11.Terry Salad
May 26, 2011 at 8:26 am
I find the comments by Blubalz amusing as he wonders whether any media bloggers have J-school degrees. One of those media bloggers, Steve Rhodes, is constantly criticizing old school media (television, newspaper, and to a lesser extent radio) pros for phoning it in, printing press releases, and otherwise acting as stenographers instead of journalists. Who is the real Fauxer here?


12.EricNester
May 26, 2011 at 9:11 am
Unfortunately, what the desperate Trib & Sun-Times are doing right now smacks of serving two masters, online & print, to their detriment IMO. The opinion pieces, notably by columnists like Carol Marin & Mark Brown, have steadfastly kept to journalistic tenets for the most part & I enjoy reading them much as I have for the last 20 years. But where they’ve really gone off the deep end is in sports coverage. Mariotti may have been an obnoxious boor, but at least he could write, and besides, he’s gone. I would venture to say that ONLY Rick Telander has not changed his ethics to serve the online ‘new journalism’, if it can be called that. I’d call the rest of the writers & columnists that cover sports in this town pretty much worthless. ‘Talking Smack’? Please…


13.Howard Miller's Ghost
May 26, 2011 at 9:11 am
The problem with “new media” journalism is it’s being weighted down by crap like The Examiner, UPI, Patch and other news recyclers that don’t dig deeper than a press release and “citizen journalism” pieces that pose as news. And lets not even discuss the psychotic readers that comment on these sites, with their childish, mud-slinging comments cloaked by a fake name and a phony email address. The cream of the crop is still nytimes.com: “old school,” doing it right online. The Tribune could certainly add some credibility online (and in print) by hiring a few more proofreaders and turning on its spell check software full-time.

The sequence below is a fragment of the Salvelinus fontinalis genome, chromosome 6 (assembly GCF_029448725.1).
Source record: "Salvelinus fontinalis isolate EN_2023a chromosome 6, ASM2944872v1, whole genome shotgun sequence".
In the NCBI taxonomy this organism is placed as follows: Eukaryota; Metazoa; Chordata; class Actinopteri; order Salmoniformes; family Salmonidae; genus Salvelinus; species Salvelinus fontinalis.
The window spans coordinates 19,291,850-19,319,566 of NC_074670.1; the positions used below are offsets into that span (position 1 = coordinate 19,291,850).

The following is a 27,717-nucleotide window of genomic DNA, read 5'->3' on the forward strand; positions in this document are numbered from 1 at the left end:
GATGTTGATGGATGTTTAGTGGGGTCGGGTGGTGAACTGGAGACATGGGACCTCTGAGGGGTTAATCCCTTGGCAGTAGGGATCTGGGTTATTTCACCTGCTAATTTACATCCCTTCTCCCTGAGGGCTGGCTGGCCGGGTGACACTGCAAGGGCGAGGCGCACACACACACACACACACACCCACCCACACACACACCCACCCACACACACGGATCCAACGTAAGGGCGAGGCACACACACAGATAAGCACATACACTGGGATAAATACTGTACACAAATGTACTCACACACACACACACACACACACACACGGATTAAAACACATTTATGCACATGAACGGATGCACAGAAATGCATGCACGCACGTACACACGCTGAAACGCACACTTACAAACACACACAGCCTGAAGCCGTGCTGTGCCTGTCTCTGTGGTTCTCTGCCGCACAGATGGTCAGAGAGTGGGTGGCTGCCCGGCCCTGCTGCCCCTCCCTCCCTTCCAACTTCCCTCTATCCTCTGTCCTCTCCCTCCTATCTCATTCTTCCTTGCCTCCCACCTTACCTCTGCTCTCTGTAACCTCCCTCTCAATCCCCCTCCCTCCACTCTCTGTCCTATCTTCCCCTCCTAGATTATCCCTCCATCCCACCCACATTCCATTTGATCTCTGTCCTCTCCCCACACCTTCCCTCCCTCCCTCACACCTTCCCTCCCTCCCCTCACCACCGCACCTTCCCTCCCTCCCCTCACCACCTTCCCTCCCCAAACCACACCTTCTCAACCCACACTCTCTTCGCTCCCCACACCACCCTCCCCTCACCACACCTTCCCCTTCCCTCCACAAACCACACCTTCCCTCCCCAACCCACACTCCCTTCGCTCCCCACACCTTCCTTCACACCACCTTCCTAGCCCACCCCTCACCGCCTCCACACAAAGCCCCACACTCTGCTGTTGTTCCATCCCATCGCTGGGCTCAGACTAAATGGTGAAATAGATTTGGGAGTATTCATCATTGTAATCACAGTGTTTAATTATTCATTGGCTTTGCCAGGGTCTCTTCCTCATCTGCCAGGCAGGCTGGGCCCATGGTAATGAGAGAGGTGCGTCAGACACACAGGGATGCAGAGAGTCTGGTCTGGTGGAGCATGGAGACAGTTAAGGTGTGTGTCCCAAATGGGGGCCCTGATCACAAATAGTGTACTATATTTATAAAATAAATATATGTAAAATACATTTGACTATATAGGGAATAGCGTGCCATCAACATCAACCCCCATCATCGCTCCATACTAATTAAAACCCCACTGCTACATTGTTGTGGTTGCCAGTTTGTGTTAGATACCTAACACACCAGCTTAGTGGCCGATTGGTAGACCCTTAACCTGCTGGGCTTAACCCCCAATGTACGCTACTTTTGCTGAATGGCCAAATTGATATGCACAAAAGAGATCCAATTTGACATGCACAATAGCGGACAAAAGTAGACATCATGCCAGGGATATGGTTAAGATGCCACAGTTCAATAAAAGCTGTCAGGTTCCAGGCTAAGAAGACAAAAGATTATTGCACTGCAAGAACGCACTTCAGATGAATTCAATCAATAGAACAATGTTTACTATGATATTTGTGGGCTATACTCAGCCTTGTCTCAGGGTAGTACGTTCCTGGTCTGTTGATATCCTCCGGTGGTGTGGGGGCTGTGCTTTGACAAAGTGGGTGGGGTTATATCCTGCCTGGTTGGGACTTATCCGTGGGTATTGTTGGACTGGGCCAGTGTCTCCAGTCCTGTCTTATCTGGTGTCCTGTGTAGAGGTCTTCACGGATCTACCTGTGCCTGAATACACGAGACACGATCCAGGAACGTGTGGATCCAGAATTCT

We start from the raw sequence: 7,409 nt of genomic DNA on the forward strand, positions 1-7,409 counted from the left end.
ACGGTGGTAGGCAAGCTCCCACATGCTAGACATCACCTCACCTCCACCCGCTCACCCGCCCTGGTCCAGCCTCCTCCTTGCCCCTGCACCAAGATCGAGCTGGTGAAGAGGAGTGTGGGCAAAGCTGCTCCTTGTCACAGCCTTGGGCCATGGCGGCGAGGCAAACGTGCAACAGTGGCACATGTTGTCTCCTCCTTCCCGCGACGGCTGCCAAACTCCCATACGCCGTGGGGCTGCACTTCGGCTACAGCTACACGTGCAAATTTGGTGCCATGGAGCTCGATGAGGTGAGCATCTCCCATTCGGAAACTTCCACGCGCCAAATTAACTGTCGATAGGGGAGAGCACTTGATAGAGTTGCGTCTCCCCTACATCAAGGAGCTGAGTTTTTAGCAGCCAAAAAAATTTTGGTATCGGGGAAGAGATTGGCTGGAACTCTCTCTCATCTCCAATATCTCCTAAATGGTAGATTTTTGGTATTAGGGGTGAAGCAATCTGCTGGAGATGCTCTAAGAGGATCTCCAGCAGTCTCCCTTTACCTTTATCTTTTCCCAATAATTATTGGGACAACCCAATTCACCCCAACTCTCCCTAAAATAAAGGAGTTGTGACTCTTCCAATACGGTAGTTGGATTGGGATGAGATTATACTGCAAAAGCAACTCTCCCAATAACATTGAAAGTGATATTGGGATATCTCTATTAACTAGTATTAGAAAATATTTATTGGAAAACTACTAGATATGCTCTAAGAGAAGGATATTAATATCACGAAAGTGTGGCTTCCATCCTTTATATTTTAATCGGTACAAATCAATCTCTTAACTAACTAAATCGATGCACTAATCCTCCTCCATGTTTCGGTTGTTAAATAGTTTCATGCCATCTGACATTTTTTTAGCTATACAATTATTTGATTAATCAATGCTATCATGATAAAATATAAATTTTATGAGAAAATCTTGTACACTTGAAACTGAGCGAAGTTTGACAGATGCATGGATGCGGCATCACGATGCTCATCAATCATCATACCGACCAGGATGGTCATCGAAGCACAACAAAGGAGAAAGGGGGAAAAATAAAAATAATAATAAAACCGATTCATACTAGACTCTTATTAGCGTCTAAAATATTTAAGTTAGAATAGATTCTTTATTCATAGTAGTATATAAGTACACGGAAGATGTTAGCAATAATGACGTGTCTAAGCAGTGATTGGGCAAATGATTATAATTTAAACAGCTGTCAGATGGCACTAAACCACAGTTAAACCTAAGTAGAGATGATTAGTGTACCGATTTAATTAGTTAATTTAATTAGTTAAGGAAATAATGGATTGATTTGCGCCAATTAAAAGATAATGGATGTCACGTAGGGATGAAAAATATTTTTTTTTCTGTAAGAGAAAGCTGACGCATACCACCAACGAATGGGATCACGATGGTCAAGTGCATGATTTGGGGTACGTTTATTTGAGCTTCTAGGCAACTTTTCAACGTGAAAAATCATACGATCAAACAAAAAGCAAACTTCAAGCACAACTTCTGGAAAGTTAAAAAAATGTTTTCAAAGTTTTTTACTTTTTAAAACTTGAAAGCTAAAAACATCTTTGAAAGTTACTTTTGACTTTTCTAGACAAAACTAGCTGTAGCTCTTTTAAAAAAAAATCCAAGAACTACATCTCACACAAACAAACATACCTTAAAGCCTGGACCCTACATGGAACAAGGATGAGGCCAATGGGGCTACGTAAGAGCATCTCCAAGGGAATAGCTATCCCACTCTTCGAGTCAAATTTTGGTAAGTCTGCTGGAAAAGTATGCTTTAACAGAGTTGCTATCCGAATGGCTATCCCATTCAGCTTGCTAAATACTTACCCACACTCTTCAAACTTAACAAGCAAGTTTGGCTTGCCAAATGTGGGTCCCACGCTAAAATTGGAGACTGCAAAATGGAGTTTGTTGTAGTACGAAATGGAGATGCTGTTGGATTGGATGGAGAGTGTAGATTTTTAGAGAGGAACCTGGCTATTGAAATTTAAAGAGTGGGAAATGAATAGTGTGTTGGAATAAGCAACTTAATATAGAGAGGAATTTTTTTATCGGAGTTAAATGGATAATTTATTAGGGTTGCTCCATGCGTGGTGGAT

14.Illini
May 26, 2011 at 9:20 am
Interesting article and I’ll definitely watch the documentary. Felt compelled to weigh in on this as the topic has been of interest to me since I worked for the Tribune Company back in 2000-ish and I started to see the digital transformation happening and started wondering how “we” would make a profit off it since all content was free. I don’t think anyone has really figured this piece out, which cuts into circulation, hence why print journalism is “dying”. I had hoped even back then that someone smarter than me could figure it out!  

Anyway, two points…first off, I agree with some of the other posters here that Chicago Now isn’t quite the success it’s branded to be. Reason to me is the bloggers haven’t followed through on their end in keeping fresh content and making it a destination site. I bookmarked a few writers I wanted to follow and they just don’t write much now. For instance, David Kaplan’s blog hasn’t been updated since March 15th.

Secondly, to the j-school/professional journalist point. Many bloggers ARE grads, at least “trained” in journalistm, but without the experience or perspective to truly practice it. They did the blog career track when they couldn’t break into a mainstream medium. Not their fault that people read them and ASSUME that the writer has done their homework, fact-checked, and truly written an unbiased story. Bloggers came about as “real” media started to make cuts. Granted that some bloggers are NOT professionals in ANY sense, but I think bloggers were the next step in the evolution of writing as newspapers started to downturn.

Thanks for reading. And Robert, thanks for the continued diligence…


15.Stan Schmenge
May 26, 2011 at 9:33 am
Bravo Alan Solomon (#6)! Your observation rings true. “Moreover, ignore the “business-model/sustainability” element for a moment; is there any evidence that the new media has made today’s techno-sophisticated young people more worldly or better informed about anything beyond techno itself?” I have a 22 year-old, techno-savvy, facebook/ twitter/ cell phone permanently-attached-to-the-ear/ texting niece who thinks all the cardinals in Chicagoland migrate from St. Louis! By being be tuned-into their gadgets, they’re obliviously tuning-out their surroundings and common sense! Anyone for cabbage rolls and coffee?—mmm-mmm good.

 

 


Follow us

Time Out Chicago on Facebook   Time Out Chicago on Twitter   Time Out Chicago on Instagram   Time Out Chicago on Pinterest   Time Out Chicago on Google Plus   Time Out Chicago on Foursquare   Time Out Chicago on Spotify

Send tips to:

Laura Baginski, Editor (@TimeOutChicago)

laura.baginski@timeout.com